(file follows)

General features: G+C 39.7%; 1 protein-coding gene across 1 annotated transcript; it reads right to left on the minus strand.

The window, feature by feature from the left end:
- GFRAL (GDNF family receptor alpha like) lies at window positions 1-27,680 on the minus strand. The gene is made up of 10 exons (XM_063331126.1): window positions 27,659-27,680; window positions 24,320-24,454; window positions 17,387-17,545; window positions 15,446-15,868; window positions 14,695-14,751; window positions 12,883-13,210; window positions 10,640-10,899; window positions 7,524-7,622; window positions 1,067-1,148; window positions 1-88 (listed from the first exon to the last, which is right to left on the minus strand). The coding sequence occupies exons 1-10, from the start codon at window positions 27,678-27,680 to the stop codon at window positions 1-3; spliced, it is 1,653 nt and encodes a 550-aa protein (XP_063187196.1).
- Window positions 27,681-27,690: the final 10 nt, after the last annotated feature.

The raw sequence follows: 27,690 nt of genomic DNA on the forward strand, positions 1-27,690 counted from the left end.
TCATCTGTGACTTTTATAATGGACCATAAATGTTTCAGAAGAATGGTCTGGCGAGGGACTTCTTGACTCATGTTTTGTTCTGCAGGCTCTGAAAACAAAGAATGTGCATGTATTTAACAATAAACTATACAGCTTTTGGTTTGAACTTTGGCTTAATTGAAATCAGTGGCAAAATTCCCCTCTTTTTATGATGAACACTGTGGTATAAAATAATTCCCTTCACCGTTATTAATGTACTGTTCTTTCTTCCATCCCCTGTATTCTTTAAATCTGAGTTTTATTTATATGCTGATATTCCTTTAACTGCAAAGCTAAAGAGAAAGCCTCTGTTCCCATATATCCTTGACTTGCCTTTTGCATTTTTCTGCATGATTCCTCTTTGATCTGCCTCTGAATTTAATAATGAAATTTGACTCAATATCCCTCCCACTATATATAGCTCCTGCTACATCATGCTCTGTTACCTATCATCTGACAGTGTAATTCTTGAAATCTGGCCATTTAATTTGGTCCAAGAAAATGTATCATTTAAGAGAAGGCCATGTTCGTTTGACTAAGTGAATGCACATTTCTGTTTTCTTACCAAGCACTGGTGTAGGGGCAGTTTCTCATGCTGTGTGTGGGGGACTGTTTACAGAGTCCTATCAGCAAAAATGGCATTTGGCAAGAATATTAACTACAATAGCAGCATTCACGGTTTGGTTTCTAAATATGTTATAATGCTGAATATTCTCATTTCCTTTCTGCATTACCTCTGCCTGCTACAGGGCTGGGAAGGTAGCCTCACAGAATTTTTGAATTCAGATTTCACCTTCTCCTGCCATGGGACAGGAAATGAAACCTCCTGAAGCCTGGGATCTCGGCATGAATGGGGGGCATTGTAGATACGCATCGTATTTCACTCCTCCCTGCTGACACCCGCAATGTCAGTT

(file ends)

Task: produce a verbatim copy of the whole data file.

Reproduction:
General features: G+C 39.7%; 1 protein-coding gene across 1 annotated transcript; it reads right to left on the minus strand.

The window, feature by feature from the left end:
- GFRAL (GDNF family receptor alpha like) lies at window positions 1-27,680 on the minus strand. The gene is made up of 10 exons (XM_063331126.1): window positions 27,659-27,680; window positions 24,320-24,454; window positions 17,387-17,545; window positions 15,446-15,868; window positions 14,695-14,751; window positions 12,883-13,210; window positions 10,640-10,899; window positions 7,524-7,622; window positions 1,067-1,148; window positions 1-88 (listed from the first exon to the last, which is right to left on the minus strand). The coding sequence occupies exons 1-10, from the start codon at window positions 27,678-27,680 to the stop codon at window positions 1-3; spliced, it is 1,653 nt and encodes a 550-aa protein (XP_063187196.1).
- Window positions 27,681-27,690: the final 10 nt, after the last annotated feature.

The raw sequence follows: 27,690 nt of genomic DNA on the forward strand, positions 1-27,690 counted from the left end.
TCATCTGTGACTTTTATAATGGACCATAAATGTTTCAGAAGAATGGTCTGGCGAGGGACTTCTTGACTCATGTTTTGTTCTGCAGGCTCTGAAAACAAAGAATGTGCATGTATTTAACAATAAACTATACAGCTTTTGGTTTGAACTTTGGCTTAATTGAAATCAGTGGCAAAATTCCCCTCTTTTTATGATGAACACTGTGGTATAAAATAATTCCCTTCACCGTTATTAATGTACTGTTCTTTCTTCCATCCCCTGTATTCTTTAAATCTGAGTTTTATTTATATGCTGATATTCCTTTAACTGCAAAGCTAAAGAGAAAGCCTCTGTTCCCATATATCCTTGACTTGCCTTTTGCATTTTTCTGCATGATTCCTCTTTGATCTGCCTCTGAATTTAATAATGAAATTTGACTCAATATCCCTCCCACTATATATAGCTCCTGCTACATCATGCTCTGTTACCTATCATCTGACAGTGTAATTCTTGAAATCTGGCCATTTAATTTGGTCCAAGAAAATGTATCATTTAAGAGAAGGCCATGTTCGTTTGACTAAGTGAATGCACATTTCTGTTTTCTTACCAAGCACTGGTGTAGGGGCAGTTTCTCATGCTGTGTGTGGGGGACTGTTTACAGAGTCCTATCAGCAAAAATGGCATTTGGCAAGAATATTAACTACAATAGCAGCATTCACGGTTTGGTTTCTAAATATGTTATAATGCTGAATATTCTCATTTCCTTTCTGCATTACCTCTGCCTGCTACAGGGCTGGGAAGGTAGCCTCACAGAATTTTTGAATTCAGATTTCACCTTCTCCTGCCATGGGACAGGAAATGAAACCTCCTGAAGCCTGGGATCTCGGCATGAATGGGGGGCATTGTAGATACGCATCGTATTTCACTCCTCCCTGCTGACACCCGCAATGTCAGTT